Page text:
Meet Rony, a critically endangered Malayan tapir who was born at Chester Zoo after 13 months in the making.
There are only around 3,000 Malayan tapirs, who are related to both the horse and the rhino, left in the world
Rony, who was named via a public vote, was born to proud parents Margery and Betong after a whopping 391-day pregnancy.
His birth was hailed by conservationists all over the world due to the species status on the International Union for the Conservation of Nature’s (IUCN’s) Red List of Threatened Species.
In the last 40 years, we have lost half of the worlds Malayan tapir population. Mainly due to hunting, mass deforestation and illegal logging.
Sarah Roffe, team manager, said: “It’s wonderful to hear the pitter-patter of tiny, spotty Malayan tapir feet again for only the second time ever in the zoo’s long history.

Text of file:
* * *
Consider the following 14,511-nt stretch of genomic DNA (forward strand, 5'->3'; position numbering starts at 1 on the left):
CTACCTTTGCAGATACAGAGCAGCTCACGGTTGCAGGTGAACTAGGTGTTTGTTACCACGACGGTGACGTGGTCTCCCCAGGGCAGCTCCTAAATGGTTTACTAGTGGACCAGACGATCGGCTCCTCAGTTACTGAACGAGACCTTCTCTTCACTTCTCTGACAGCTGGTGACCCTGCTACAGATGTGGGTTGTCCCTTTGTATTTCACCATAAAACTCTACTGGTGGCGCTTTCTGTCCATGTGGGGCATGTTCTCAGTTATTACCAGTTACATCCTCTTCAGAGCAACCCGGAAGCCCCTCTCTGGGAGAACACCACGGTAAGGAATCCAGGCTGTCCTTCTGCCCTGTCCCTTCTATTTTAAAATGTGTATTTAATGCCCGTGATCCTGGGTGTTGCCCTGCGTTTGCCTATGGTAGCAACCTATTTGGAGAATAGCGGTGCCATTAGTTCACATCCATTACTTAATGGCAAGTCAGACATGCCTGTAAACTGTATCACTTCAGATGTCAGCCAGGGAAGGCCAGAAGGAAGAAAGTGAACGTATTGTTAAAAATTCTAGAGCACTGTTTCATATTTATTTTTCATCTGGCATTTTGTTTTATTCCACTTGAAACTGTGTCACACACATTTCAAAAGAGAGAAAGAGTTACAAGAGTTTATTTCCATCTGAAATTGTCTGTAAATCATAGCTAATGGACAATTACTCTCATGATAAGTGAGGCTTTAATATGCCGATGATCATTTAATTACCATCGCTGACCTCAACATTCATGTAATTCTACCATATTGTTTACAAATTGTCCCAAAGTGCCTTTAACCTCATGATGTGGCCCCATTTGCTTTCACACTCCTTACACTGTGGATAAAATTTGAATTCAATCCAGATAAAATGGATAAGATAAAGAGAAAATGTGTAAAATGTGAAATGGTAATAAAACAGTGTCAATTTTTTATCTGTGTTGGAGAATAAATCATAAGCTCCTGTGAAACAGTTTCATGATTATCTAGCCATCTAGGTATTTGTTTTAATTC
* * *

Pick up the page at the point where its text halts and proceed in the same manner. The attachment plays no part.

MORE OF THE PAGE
“Mum Margery is ever so good with the baby. She’s very attentive but also gives him chance to explore and find his feet.
“The precious calf is another big boost for the international breeding programme, which is working to ensure the already endangered species do not become extinct.
“In the wild, the Malayan tapir population has crashed in recent times, largely due to the wide-spread conversion of their forest habitat to palm oil plantations.
“If people want to help this wonderful species then we’d urge them to demand that the palm oil contained in the products they use is from sustainable sources.”
When tapirs are born, they come with a very distinctive coat which is a mix of spots and stripes, with the main purpose of camouflage.
Over the first six months of their life, the pattern will slowly change to the same stunning black and white pattern you see on their parents.
This pattern will slowly change over the first six months to the unique black and white pattern of their parents.
Here’s an adorable video of a baby Malayan tapir taking its first steps outside:
The Malayan tapir is also an ‘odd-toed’ hooved animals, which means it has four toes on each front foot and three on each back foot.